Hostmaker's parent company has called in administrators [Credit: Hostmaker]

Hostmaker parent firm “files notice of intention to appoint administrators”

UK: According to a report in the Sunday Times newspaper, property management firm Hostmaker is urgently seeking talks with new investors as it continues to struggle with spiralling losses.

The company, which is bankrolled by backers including Thai property developer Sansiri and Hong Kong real estate investor Gaw Capital, is reported by the newspaper to have generated £17 million in sales in 2017 and 2018, leading to losses of more than £20 million over the past three years.

According to The Sunday Times, Hostmaker’s parent company has “filed a notice of intention to appoint administrators at the High Court, giving it ten days to resolve issues with creditors”. The report also mentions Hostmaker saying it was in talks with “several investors”.

The London-based startup launched in 2014 under the stewardship of co-founders and husband and wife, Nakul and Deepti Sharma. Since then, it has secured $30 million [£23 million] in two separate funding rounds.

On its website, Hostmaker says it aims to deliver “thoughtfully designed interiors, smart algorithmic pricing decisions and a personal service”. Its offerings also include cleaning, concierge and photography services for listings through home-sharing platforms.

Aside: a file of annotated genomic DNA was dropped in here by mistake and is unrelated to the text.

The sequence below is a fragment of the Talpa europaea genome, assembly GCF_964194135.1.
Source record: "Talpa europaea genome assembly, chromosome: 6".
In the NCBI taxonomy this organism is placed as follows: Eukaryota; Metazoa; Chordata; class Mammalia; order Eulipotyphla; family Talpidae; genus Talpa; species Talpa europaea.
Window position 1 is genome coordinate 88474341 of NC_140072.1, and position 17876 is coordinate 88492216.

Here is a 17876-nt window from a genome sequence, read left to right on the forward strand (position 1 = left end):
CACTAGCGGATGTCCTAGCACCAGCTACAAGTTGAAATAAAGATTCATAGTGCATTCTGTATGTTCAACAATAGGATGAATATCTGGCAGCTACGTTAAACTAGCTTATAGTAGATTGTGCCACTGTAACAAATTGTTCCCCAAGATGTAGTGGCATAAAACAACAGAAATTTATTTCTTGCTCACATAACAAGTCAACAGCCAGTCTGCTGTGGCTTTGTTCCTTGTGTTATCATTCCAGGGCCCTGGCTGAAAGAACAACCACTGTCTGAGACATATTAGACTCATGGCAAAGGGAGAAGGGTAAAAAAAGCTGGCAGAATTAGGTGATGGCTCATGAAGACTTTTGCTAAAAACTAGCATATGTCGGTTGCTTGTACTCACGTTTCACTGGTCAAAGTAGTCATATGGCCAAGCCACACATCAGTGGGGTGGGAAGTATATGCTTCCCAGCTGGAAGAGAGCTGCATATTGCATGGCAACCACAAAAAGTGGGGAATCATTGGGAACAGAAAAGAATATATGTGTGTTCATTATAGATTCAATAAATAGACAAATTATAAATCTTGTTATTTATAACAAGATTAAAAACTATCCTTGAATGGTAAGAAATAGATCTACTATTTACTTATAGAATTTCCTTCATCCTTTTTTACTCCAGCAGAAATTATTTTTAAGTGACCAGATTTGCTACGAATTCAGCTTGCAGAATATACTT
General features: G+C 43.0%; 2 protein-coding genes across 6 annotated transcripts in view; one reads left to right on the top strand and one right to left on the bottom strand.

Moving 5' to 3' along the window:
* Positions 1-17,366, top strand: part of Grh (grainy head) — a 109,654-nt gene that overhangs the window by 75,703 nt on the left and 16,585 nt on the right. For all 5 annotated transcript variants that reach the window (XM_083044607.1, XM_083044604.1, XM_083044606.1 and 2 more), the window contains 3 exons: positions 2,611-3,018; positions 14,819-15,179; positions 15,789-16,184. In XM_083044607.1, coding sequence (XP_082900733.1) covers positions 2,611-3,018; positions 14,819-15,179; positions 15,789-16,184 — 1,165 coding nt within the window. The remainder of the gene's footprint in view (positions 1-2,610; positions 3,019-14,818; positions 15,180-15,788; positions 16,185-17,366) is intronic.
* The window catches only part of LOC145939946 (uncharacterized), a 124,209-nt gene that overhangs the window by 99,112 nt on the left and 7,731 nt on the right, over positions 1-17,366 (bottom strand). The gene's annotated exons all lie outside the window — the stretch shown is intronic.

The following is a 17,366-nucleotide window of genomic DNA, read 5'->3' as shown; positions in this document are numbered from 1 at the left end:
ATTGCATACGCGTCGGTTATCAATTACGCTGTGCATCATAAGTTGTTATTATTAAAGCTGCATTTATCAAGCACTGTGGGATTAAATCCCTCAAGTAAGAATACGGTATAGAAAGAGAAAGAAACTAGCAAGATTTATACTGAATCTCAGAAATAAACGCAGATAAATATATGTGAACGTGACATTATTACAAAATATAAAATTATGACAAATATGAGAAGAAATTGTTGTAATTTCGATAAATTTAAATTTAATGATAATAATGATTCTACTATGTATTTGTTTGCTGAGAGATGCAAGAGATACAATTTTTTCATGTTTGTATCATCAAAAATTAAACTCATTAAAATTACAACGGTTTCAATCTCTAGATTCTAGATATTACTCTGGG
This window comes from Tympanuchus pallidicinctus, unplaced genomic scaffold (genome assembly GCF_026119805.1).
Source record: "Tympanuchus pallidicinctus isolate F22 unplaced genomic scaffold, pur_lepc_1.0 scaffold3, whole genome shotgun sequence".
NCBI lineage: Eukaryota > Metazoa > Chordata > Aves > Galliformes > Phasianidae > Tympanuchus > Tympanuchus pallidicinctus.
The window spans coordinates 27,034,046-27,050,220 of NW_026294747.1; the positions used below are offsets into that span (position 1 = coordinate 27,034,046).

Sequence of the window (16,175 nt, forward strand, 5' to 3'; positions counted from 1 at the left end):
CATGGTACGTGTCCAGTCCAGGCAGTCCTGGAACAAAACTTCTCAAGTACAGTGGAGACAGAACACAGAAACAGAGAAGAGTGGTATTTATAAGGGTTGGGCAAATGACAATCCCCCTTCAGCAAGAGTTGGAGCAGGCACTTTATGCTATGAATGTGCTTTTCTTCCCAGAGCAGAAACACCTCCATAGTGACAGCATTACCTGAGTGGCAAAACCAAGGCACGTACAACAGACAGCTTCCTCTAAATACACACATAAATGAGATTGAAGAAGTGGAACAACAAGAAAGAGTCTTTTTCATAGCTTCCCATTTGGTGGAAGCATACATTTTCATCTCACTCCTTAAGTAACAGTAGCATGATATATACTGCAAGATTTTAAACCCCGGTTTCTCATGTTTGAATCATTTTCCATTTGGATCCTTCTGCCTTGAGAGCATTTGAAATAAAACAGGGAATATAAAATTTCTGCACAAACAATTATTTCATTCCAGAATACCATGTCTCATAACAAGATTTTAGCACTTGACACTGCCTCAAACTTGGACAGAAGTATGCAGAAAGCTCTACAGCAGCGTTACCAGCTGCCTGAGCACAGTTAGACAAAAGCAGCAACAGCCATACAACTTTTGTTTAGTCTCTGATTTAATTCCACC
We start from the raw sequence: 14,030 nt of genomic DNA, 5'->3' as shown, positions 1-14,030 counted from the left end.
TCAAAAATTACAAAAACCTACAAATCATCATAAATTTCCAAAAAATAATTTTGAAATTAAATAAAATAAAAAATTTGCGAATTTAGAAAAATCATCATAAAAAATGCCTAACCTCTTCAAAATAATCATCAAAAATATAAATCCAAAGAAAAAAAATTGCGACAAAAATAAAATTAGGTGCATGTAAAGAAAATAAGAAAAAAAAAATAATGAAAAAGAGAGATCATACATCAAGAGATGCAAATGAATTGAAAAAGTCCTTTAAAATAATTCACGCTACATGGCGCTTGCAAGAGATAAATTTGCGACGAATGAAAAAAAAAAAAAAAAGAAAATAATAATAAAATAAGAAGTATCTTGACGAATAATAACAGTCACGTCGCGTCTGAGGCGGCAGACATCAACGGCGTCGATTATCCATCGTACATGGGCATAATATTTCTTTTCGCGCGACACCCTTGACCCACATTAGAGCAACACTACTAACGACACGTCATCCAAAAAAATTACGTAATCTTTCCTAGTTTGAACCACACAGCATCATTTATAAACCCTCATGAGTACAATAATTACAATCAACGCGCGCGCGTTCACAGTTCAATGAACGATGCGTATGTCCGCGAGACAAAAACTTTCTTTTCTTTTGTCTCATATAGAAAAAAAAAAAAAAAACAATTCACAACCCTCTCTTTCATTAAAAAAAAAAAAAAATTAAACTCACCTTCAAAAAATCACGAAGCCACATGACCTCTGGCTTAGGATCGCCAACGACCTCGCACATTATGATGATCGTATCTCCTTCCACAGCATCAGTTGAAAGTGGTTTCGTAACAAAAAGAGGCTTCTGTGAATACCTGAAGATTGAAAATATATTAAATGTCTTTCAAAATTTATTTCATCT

The last 18 months have brought mixed fortunes for Hostmaker.

Back in October 2018, Marriott extended its collaboration with the company as part of its home-sharing pilot, which saw Hostmaker work alongside Tribute Portfolio Homes to identify and manage a portfolio of homes for Marriott.

However, last February, an investigative journalist from the BBC programme, Inside Out London, secretly recorded staff from Hostmaker, as well as CityRelay and GuestReady, telling an undercover reporter how they can get around London’s rules regarding how long a property can be rented out for.

The capital’s letting rules stipulate that a property cannot be rented out via platforms such as Airbnb for more than 90 days a year unless they have been granted planning permission to do so.

Then, in May last year, the startup was forced to pull adverts that appeared across London’s TfL [Transport for London] network after they were labelled “misguided” for appearing to encourage buy-to-let landlords to convert their properties into more lucrative short-term lets, rather than cater for long-term rental tenants.

ShortTermRentalz reached out to Hostmaker for a response but the company declined to comment further.

For more information, visit the Hostmaker website here.

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